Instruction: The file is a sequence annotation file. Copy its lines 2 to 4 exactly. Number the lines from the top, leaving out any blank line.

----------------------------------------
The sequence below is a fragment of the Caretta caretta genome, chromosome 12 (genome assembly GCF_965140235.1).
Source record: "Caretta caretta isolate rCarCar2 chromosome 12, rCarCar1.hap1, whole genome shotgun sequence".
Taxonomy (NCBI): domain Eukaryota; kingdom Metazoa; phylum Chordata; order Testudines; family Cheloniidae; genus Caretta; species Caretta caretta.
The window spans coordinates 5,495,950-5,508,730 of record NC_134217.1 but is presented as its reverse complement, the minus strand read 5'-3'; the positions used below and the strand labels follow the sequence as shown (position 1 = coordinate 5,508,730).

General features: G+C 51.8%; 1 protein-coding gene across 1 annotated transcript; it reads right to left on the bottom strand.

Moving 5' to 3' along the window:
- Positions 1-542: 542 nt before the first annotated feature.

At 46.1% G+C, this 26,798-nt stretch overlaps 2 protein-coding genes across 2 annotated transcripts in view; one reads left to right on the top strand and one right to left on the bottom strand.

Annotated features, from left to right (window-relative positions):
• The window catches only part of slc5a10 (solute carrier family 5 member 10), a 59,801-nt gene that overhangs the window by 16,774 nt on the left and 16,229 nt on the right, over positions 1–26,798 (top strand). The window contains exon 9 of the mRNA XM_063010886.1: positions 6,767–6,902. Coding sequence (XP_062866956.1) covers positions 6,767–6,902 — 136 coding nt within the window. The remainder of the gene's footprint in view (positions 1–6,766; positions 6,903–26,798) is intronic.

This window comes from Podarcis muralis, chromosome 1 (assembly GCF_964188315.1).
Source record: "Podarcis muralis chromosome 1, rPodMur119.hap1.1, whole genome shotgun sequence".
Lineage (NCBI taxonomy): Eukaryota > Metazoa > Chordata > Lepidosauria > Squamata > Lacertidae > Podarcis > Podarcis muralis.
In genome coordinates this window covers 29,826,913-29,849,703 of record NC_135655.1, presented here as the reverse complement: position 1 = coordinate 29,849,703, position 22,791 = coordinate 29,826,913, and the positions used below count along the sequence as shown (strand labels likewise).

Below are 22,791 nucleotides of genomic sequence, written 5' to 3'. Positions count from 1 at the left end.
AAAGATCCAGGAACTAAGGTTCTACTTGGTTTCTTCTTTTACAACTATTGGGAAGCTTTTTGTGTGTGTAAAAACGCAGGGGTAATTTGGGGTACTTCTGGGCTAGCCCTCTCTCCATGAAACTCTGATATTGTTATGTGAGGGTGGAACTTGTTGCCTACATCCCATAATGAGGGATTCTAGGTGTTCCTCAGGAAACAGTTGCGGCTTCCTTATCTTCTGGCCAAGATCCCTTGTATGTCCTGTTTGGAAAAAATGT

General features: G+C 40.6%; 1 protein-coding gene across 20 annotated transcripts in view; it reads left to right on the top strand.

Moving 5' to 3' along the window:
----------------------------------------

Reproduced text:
Source record: "Caretta caretta isolate rCarCar2 chromosome 12, rCarCar1.hap1, whole genome shotgun sequence".
Taxonomy (NCBI): domain Eukaryota; kingdom Metazoa; phylum Chordata; order Testudines; family Cheloniidae; genus Caretta; species Caretta caretta.
The window spans coordinates 5,495,950-5,508,730 of record NC_134217.1 but is presented as its reverse complement, the minus strand read 5'-3'; the positions used below and the strand labels follow the sequence as shown (position 1 = coordinate 5,508,730).